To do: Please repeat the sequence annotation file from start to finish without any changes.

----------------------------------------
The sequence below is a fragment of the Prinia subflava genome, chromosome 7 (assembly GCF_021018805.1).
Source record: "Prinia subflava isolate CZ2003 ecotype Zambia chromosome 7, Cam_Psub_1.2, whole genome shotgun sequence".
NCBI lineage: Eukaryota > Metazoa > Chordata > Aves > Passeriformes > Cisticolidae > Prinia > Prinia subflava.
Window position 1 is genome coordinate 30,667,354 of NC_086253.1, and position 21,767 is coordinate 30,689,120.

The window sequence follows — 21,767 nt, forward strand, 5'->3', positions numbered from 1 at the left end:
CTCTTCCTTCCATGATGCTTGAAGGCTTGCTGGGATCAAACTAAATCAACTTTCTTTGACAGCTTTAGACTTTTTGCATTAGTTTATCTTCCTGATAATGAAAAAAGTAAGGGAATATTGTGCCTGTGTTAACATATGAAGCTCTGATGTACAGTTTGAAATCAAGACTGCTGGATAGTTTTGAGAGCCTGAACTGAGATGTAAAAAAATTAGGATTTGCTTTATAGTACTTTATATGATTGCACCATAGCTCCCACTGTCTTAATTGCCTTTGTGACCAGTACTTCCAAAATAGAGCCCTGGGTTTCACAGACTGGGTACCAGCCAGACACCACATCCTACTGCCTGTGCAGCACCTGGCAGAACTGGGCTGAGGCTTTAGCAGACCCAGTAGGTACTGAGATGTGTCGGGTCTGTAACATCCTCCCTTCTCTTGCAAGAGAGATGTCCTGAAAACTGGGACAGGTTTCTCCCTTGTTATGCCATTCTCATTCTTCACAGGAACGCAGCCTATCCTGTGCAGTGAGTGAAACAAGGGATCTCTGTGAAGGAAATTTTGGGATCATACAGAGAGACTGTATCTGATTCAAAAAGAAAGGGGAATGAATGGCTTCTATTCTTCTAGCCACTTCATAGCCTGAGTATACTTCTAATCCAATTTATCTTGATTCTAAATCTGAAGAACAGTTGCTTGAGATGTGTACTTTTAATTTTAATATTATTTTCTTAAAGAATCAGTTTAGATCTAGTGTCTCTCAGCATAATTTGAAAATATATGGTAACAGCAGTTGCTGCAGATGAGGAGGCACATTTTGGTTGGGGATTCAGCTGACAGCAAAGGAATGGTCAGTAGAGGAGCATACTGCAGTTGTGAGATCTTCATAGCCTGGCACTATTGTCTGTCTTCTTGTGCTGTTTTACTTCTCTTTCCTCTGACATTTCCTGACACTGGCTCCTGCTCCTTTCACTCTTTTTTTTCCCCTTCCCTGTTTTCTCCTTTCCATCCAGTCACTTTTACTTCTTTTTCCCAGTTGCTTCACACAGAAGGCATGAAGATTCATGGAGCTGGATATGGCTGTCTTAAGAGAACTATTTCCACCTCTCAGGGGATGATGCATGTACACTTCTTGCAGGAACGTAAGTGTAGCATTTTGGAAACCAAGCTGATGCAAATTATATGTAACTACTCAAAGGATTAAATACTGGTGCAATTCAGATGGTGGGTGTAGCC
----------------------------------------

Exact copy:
The sequence below is a fragment of the Prinia subflava genome, chromosome 7 (assembly GCF_021018805.1).
Source record: "Prinia subflava isolate CZ2003 ecotype Zambia chromosome 7, Cam_Psub_1.2, whole genome shotgun sequence".
NCBI lineage: Eukaryota > Metazoa > Chordata > Aves > Passeriformes > Cisticolidae > Prinia > Prinia subflava.
Window position 1 is genome coordinate 30,667,354 of NC_086253.1, and position 21,767 is coordinate 30,689,120.

The window sequence follows — 21,767 nt, forward strand, 5'->3', positions numbered from 1 at the left end:
CTCTTCCTTCCATGATGCTTGAAGGCTTGCTGGGATCAAACTAAATCAACTTTCTTTGACAGCTTTAGACTTTTTGCATTAGTTTATCTTCCTGATAATGAAAAAAGTAAGGGAATATTGTGCCTGTGTTAACATATGAAGCTCTGATGTACAGTTTGAAATCAAGACTGCTGGATAGTTTTGAGAGCCTGAACTGAGATGTAAAAAAATTAGGATTTGCTTTATAGTACTTTATATGATTGCACCATAGCTCCCACTGTCTTAATTGCCTTTGTGACCAGTACTTCCAAAATAGAGCCCTGGGTTTCACAGACTGGGTACCAGCCAGACACCACATCCTACTGCCTGTGCAGCACCTGGCAGAACTGGGCTGAGGCTTTAGCAGACCCAGTAGGTACTGAGATGTGTCGGGTCTGTAACATCCTCCCTTCTCTTGCAAGAGAGATGTCCTGAAAACTGGGACAGGTTTCTCCCTTGTTATGCCATTCTCATTCTTCACAGGAACGCAGCCTATCCTGTGCAGTGAGTGAAACAAGGGATCTCTGTGAAGGAAATTTTGGGATCATACAGAGAGACTGTATCTGATTCAAAAAGAAAGGGGAATGAATGGCTTCTATTCTTCTAGCCACTTCATAGCCTGAGTATACTTCTAATCCAATTTATCTTGATTCTAAATCTGAAGAACAGTTGCTTGAGATGTGTACTTTTAATTTTAATATTATTTTCTTAAAGAATCAGTTTAGATCTAGTGTCTCTCAGCATAATTTGAAAATATATGGTAACAGCAGTTGCTGCAGATGAGGAGGCACATTTTGGTTGGGGATTCAGCTGACAGCAAAGGAATGGTCAGTAGAGGAGCATACTGCAGTTGTGAGATCTTCATAGCCTGGCACTATTGTCTGTCTTCTTGTGCTGTTTTACTTCTCTTTCCTCTGACATTTCCTGACACTGGCTCCTGCTCCTTTCACTCTTTTTTTTCCCCTTCCCTGTTTTCTCCTTTCCATCCAGTCACTTTTACTTCTTTTTCCCAGTTGCTTCACACAGAAGGCATGAAGATTCATGGAGCTGGATATGGCTGTCTTAAGAGAACTATTTCCACCTCTCAGGGGATGATGCATGTACACTTCTTGCAGGAACGTAAGTGTAGCATTTTGGAAACCAAGCTGATGCAAATTATATGTAACTACTCAAAGGATTAAATACTGGTGCAATTCAGATGGTGGGTGTAGCC